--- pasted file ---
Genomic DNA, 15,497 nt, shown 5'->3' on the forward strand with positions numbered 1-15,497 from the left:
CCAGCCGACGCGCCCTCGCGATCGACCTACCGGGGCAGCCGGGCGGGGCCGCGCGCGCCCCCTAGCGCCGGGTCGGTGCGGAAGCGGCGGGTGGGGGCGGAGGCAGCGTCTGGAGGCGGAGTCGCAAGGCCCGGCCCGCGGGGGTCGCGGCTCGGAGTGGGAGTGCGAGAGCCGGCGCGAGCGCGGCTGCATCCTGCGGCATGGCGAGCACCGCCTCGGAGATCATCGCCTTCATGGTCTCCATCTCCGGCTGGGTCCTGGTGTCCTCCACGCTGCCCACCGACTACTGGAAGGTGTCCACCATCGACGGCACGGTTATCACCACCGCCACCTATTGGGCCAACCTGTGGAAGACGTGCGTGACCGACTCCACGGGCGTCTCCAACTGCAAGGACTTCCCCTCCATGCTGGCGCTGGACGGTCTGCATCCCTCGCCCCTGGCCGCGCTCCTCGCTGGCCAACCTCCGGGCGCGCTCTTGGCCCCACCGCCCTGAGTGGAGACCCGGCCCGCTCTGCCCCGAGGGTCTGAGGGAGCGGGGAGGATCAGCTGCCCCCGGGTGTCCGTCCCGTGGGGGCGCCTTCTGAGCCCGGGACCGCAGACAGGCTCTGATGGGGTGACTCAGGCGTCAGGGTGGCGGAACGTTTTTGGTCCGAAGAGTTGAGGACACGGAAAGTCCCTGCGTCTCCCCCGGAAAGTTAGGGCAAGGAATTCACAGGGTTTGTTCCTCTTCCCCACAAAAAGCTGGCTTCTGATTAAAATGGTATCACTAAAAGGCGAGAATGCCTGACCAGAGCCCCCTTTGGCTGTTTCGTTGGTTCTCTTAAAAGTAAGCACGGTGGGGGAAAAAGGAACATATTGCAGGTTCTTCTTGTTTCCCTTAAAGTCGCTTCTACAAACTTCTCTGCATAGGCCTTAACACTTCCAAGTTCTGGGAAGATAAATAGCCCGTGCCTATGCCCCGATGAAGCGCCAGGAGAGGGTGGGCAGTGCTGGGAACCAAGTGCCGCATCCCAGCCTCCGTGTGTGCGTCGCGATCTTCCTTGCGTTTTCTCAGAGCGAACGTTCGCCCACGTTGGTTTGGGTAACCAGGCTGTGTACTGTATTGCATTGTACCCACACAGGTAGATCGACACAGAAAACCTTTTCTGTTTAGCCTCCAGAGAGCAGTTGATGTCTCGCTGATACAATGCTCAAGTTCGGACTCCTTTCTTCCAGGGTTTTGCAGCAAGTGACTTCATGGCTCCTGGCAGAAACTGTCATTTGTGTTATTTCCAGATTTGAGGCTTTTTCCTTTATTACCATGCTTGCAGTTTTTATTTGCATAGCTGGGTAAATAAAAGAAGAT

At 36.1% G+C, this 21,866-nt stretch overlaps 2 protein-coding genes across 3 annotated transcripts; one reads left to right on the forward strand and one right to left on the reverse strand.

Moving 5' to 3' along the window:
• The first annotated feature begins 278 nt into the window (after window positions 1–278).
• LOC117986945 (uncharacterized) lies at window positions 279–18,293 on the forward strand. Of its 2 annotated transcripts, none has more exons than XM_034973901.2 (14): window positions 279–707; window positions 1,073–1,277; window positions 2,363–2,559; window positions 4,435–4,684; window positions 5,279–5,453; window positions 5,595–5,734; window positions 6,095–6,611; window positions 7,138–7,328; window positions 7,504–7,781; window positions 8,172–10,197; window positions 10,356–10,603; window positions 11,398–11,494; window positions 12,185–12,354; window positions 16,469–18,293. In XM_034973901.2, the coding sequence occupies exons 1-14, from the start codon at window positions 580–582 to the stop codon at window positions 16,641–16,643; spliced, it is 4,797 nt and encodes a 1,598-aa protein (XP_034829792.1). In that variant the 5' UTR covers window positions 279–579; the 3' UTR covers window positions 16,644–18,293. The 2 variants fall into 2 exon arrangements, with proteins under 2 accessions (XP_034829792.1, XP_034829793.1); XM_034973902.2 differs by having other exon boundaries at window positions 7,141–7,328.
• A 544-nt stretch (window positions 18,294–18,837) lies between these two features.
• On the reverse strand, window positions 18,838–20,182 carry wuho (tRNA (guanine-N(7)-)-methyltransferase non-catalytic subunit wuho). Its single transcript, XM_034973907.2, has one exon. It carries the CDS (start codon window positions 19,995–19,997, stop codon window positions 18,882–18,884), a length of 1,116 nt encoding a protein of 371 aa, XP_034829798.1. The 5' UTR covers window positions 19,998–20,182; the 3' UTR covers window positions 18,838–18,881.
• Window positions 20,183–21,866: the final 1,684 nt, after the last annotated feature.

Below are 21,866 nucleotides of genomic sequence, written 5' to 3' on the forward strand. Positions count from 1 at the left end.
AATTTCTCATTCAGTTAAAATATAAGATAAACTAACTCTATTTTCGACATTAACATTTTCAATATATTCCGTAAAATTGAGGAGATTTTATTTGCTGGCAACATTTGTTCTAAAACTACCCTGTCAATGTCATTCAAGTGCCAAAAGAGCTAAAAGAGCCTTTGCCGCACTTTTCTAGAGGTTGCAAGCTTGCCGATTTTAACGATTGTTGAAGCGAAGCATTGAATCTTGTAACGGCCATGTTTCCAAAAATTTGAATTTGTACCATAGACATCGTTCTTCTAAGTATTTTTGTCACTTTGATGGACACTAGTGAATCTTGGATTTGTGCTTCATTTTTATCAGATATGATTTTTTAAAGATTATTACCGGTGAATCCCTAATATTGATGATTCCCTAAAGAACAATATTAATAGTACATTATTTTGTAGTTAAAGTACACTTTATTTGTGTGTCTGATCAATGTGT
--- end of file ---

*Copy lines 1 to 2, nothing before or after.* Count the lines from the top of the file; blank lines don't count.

Genomic DNA, 15,497 nt, shown 5'->3' on the forward strand with positions numbered 1-15,497 from the left:
CCAGCCGACGCGCCCTCGCGATCGACCTACCGGGGCAGCCGGGCGGGGCCGCGCGCGCCCCCTAGCGCCGGGTCGGTGCGGAAGCGGCGGGTGGGGGCGGAGGCAGCGTCTGGAGGCGGAGTCGCAAGGCCCGGCCCGCGGGGGTCGCGGCTCGGAGTGGGAGTGCGAGAGCCGGCGCGAGCGCGGCTGCATCCTGCGGCATGGCGAGCACCGCCTCGGAGATCATCGCCTTCATGGTCTCCATCTCCGGCTGGGTCCTGGTGTCCTCCACGCTGCCCACCGACTACTGGAAGGTGTCCACCATCGACGGCACGGTTATCACCACCGCCACCTATTGGGCCAACCTGTGGAAGACGTGCGTGACCGACTCCACGGGCGTCTCCAACTGCAAGGACTTCCCCTCCATGCTGGCGCTGGACGGTCTGCATCCCTCGCCCCTGGCCGCGCTCCTCGCTGGCCAACCTCCGGGCGCGCTCTTGGCCCCACCGCCCTGAGTGGAGACCCGGCCCGCTCTGCCCCGAGGGTCTGAGGGAGCGGGGAGGATCAGCTGCCCCCGGGTGTCCGTCCCGTGGGGGCGCCTTCTGAGCCCGGGACCGCAGACAGGCTCTGATGGGGTGACTCAGGCGTCAGGGTGGCGGAACGTTTTTGGTCCGAAGAGTTGAGGACACGGAAAGTCCCTGCGTCTCCCCCGGAAAGTTAGGGCAAGGAATTCACAGGGTTTGTTCCTCTTCCCCACAAAAAGCTGGCTTCTGATTAAAATGGTATCACTAAAAGGCGAGAATGCCTGACCAGAGCCCCCTTTGGCTGTTTCGTTGGTTCTCTTAAAAGTAAGCACGGTGGGGGAAAAAGGAACATATTGCAGGTTCTTCTTGTTTCCCTTAAAGTCGCTTCTACAAACTTCTCTGCATAGGCCTTAACACTTCCAAGTTCTGGGAAGATAAATAGCCCGTGCCTATGCCCCGATGAAGCGCCAGGAGAGGGTGGGCAGTGCTGGGAACCAAGTGCCGCATCCCAGCCTCCGTGTGTGCGTCGCGATCTTCCTTGCGTTTTCTCAGAGCGAACGTTCGCCCACGTTGGTTTGGGTAACCAGGCTGTGTACTGTATTGCATTGTACCCACACAGGTAGATCGACACAGAAAACCTTTTCTGTTTAGCCTCCAGAGAGCAGTTGATGTCTCGCTGATACAATGCTCAAGTTCGGACTCCTTTCTTCCAGGGTTTTGCAGCAAGTGACTTCATGGCTCCTGGCAGAAACTGTCATTTGTGTTATTTCCAGATTTGAGGCTTTTTCCTTTATTACCATGCTTGCAGTTTTTATTTGCATAGCTGGGTAAATAAAAGAAGAT